# Regression¶

###### COMP4670/8600 - Statistical Machine Learning - Tutorial¶

In this lab, we will use linear regression to predict the value of a home and explore the impact of regularisation.

### Assumed knowledge¶

• Maximum likelihood solution to a linear regression problem, with and without regularisation (lectures)
• Matrix calculations in numpy (lab and precourse material)
• Theory behind regularisation (lectures)

### After this lab, you should be comfortable with:¶

• Practical linear regression problems
• Picking an appropriate regularisation parameter for a given problem


Setting up the environment

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import matplotlib.pyplot as plt
import numpy as np

%matplotlib inline


## The data set¶

We will use a dataset on the price of housing in Boston (see description). We aim to predict the value of a home from other factors. In this dataset, each row is one house. The first entry is the value of the house and we will predict it from the remaining values which have been normalised to be in the range $[-1, 1]$. The column labels are

'medv', 'crim', 'zn', 'indus', 'chas', 'nox', 'rm', 'age', 'dis', 'rad', 'tax', 'ptratio', 'b', 'lstat'

Download the dataset. Read in the data using np.loadtxt with the optional argument delimiter=',', as our data is comma separated rather than space separated. Remove the column containing the binary variable 'chas'.

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Check that the data is as expected using print(). It should have 506 rows (examples) and 13 columns (1 label and 12 features). Check that this is the case.

Hint: use assert.

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## Regression without regularisation¶

Implement a function to find the maximum likelihood solution $w_{ML}$ assuming Gaussian noise for this linear regression problem. Remember from the lectures that this is equivalent to a linear regresion problem with the cost function set as the sum of squares error.

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## Training and testing¶

Use a fifth of the available data for training the model using maximum likelihood. The rest of the data is allocated to the test set. Report the root mean squared error (RMSE) for the training set and the test set. In this cases, use the identity map as the basis function, $\phi(x)=x$.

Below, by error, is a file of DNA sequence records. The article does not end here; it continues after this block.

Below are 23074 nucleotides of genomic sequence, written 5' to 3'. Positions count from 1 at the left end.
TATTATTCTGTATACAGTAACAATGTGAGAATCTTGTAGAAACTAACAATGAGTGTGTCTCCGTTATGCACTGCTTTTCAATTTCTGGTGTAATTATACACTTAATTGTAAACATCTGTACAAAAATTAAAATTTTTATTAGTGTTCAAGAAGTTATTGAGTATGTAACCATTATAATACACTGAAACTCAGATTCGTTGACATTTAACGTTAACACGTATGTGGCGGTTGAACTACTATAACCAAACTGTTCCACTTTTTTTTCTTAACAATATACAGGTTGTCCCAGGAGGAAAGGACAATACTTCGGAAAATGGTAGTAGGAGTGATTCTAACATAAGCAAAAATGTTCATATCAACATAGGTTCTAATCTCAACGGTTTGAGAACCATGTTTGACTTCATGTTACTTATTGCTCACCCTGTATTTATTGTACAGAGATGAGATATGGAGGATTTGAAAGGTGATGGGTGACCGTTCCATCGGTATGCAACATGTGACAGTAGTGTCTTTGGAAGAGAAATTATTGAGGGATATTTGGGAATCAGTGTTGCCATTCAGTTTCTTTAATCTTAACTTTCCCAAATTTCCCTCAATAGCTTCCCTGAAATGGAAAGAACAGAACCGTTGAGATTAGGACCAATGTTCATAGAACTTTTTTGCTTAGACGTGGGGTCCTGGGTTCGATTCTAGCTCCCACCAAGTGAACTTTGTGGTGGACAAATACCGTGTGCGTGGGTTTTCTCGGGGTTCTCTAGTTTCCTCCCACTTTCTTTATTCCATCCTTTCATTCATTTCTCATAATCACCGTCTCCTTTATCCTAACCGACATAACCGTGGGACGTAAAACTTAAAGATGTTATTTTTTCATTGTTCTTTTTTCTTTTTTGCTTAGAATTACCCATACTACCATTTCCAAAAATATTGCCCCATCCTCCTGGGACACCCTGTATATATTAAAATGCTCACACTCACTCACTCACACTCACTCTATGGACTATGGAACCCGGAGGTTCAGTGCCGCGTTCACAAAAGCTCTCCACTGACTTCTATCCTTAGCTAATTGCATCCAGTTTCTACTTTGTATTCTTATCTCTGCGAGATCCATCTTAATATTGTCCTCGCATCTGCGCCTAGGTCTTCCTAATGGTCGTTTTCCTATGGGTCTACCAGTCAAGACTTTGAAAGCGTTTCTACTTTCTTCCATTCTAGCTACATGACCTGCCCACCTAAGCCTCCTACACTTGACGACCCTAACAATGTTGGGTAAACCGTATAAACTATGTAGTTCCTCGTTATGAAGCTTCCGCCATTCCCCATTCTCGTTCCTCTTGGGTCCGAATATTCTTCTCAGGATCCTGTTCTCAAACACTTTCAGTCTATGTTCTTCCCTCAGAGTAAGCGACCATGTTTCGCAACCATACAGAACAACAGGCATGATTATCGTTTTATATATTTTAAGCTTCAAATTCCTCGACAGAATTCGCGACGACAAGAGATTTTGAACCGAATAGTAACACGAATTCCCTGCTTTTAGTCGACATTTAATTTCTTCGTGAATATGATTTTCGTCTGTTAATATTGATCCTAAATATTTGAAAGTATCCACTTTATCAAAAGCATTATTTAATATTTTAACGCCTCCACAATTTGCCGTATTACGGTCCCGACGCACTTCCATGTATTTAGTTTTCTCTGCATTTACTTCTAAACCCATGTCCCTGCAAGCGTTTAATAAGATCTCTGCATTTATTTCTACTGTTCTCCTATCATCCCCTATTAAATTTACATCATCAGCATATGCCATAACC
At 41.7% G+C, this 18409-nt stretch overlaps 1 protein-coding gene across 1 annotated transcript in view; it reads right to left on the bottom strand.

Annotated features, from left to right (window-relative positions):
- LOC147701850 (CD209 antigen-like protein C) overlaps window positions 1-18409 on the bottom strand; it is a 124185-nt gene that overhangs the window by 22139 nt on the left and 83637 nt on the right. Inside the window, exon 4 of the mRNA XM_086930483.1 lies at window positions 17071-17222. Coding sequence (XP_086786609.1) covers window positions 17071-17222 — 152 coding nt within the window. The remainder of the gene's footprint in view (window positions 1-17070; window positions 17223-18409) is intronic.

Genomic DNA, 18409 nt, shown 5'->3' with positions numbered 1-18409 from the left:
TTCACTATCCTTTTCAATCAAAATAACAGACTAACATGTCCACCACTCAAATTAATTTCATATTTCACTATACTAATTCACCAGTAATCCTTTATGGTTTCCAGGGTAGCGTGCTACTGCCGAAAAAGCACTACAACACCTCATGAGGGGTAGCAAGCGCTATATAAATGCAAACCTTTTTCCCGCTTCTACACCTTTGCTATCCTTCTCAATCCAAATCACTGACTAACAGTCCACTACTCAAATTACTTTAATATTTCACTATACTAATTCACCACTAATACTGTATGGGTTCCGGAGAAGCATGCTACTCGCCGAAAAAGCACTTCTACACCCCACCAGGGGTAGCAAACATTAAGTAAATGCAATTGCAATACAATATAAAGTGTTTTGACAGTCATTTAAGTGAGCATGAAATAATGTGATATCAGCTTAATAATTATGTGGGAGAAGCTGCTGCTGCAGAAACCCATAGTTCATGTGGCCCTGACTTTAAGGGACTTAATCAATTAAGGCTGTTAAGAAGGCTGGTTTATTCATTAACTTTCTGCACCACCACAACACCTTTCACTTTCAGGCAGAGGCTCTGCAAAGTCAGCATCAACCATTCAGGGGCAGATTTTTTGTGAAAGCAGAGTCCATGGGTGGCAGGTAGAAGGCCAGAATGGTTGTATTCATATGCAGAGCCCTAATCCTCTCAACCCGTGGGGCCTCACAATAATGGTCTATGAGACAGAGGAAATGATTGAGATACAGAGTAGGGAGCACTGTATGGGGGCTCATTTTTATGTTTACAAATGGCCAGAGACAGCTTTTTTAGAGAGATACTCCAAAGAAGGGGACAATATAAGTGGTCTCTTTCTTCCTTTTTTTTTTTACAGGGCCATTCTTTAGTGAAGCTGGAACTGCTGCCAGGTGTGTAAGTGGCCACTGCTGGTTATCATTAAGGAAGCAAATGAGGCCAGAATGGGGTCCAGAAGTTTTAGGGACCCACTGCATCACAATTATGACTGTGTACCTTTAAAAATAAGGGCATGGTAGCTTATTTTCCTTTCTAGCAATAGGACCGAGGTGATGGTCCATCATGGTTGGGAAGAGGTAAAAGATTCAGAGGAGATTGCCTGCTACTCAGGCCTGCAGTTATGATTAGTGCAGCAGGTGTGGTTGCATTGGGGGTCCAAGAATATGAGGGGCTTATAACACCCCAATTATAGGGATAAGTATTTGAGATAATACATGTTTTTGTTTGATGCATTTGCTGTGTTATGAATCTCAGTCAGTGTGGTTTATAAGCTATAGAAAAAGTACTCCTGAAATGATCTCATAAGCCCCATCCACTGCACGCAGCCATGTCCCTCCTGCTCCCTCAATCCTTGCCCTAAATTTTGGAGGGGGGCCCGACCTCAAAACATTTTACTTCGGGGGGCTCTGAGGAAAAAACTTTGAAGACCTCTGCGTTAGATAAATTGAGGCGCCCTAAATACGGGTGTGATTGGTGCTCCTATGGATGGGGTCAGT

Note that the data may be sorted or ordered in some way we cannot predict. How will you account for this?

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## Interpreting the model¶

Find the feature with the biggest magnitude of weight. Using matplotlib (docs for matplotlib.pyplot.plot), create a plot of this feature against the label for the datapoints in the training set. In a different colour, plot this feature against the predicted label. Create a similar plot for the test data.

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## Regression with regularisation¶

Implement a function to find the maximum likelihood solution $w_{reg}$ for some regularisation parameter $\lambda > 0$ assuming Gaussian noise for this linear regression problem.

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By calculating the RMSE on the training and test sets, evaluate the impact of regularisation for $\lambda = 1.1$.

What is the effect of regularisation?

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## Picking a regularisation parameter¶

You will now explore picking a good regularisation parameter.

What would you expect to see if you were under-regularising (so the parameter was too small)? Over-regularising? Discuss with a partner.

Plot the RMSE on the training and test sets against the regularisation parameter $\lambda$ for a range of values of $\lambda$. What is a good range of values of $\lambda$ to check? What do you think is the best value?

Hint: You may find you want to plot against $\log(\lambda)$. The functions np.arange and np.linspace could be useful here (use whichever you think is more applicable).

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# Basis Functions¶

We want to use basis functions to improve our performance. Implement subroutines for polynomial basis function of degree 2. See the feature map based on the binomial formula .

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Apply this to your train and test sets, and repeat the above exercise with these new features. Report what differences you see.

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